Reply
  3. This is really interesting, Brian! I had not considered them as “tiny computers” before, but that’s a great way of looking at it.

    Reply
  4. Brian, I play classical piano and the hearing aids I am wearing now are Signia and I get feedback and noise and the notes are not true. I know this because I’ve had my piano tuned 3 times in one year, installed a humidifier in the piano and still the notes are ‘off key’. Is it my hearing aids ?? I spe======

    Reply
    • Hi Kat. I completely empathize … and sympathize! I had awful feedback and some notes just didn’t sound right. I’m not an audiologist, but given my experience it certainly seems as if your hearing aids are the culprit. Jonathan (post above) suggested simply turning off your hearing aids which would certainly eliminate any feedback noise, but my hearing aids aren’t just for volume. They correct higher pitches for me. So, not wearing my hearing aids wasn’t ideal. I persisted with my audiologist, went to see her three times for tuning (my original post was after the first appointment, but I had to go back twice more for her to tweak the tuning) and eventually she (the audiologist) got my hearing aids very, very close to perfect – not perfect, but close. I still get a little feedback when I play a high C or F key. But otherwise, I’m satisfied that tuning them has much improved what I hear when I play the piano. My aids are programmable with different settings, so I have one setting that is just for piano.
      So, bottom line – – I think your hearing aids could be tuned by a good, patient audiologist with improved results for you.
      Brian

      Reply
  5. Hello!

    I came across your delightful blog post, “Playing Piano While Wearing Hearing Aids,” and I must say, it struck a chord with me. 🎹🎧❤️

    Your personal experience and insights into playing the piano while wearing hearing aids were both relatable and inspiring. It’s wonderful to see how you have found a way to pursue your passion for music despite any challenges you may have faced. Your story serves as a reminder that hearing aids can enhance our abilities and open up new possibilities for creative expression.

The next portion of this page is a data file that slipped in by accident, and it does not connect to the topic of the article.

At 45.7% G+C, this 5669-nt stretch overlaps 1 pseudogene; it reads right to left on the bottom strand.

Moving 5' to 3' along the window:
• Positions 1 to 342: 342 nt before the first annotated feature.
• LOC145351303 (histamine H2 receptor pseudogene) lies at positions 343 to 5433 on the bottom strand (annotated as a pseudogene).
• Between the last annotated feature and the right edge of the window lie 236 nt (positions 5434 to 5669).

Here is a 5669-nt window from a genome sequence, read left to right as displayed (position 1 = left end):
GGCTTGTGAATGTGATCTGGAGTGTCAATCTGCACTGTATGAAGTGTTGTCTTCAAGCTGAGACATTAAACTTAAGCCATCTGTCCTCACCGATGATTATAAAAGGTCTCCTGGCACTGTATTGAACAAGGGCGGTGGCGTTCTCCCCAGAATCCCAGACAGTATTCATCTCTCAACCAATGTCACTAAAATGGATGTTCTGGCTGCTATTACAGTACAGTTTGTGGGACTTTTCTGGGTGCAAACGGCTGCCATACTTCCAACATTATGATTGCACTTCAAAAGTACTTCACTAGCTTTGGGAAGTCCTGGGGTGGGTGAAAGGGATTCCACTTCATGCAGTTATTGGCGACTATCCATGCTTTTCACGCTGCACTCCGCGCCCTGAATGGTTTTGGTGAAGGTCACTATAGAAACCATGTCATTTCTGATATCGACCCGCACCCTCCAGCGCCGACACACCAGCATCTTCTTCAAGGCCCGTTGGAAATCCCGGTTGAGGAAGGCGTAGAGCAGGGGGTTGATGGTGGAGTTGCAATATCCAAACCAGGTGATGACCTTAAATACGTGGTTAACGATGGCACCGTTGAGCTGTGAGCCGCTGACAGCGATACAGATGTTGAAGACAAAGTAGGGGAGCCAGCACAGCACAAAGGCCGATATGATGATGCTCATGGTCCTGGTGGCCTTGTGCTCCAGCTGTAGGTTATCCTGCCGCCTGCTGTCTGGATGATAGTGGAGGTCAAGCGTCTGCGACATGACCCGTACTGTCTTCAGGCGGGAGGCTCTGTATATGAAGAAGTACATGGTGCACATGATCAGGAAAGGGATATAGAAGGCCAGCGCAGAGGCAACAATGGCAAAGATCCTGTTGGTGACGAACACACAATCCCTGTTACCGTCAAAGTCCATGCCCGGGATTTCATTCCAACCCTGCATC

In line with your article’s theme, I wanted to share a valuable resource with you and your readers. Widex, a leading provider of innovative hearing solutions, offers a range of state-of-the-art hearing aids that are designed to provide exceptional sound quality and support individuals in various activities, including playing musical instruments. You can explore more about our offerings on our website at http://www.widexbd.com. 🌐🎶👂

    If you or your readers ever have any questions or need assistance, we have a physical address at 152/2/N, Nahar Plaza, Green Road, Panthapath, Dhaka-1205. Feel free to reach out to us at +8801712621035. We would be thrilled to provide any guidance or support you may need. 🤝📞

    Thank you for sharing your personal journey and showcasing the harmonious blend of music and technology. Your article is an inspiration to musicians and individuals with hearing aids alike. Keep making beautiful music! 🎵🎵🎵

    Best regards,
    Md Arifur Rahman

    Reply
  6. Dear author,

    I recently came across your engaging blog post titled “Playing Piano While Wearing Hearing Aids,” and it truly resonated with me. 🎹🎧❤️

    Your personal experience and the insights you shared about playing the piano with hearing aids were both relatable and inspiring. It’s wonderful to see how you have overcome challenges and pursued your passion for music. Your story is a testament to the transformative power of hearing aids, enabling individuals to fully enjoy and engage in the creative expression of music.

    In light of your article’s theme, I wanted to bring to your attention a valuable resource that aligns perfectly with your message. Widex, a leading provider of innovative hearing solutions, offers a range of state-of-the-art hearing aids designed to enhance sound quality and support individuals in various activities, including playing musical instruments. You can find more information about our offerings on our website at http://www.widexbd.com. 🌐🎶👂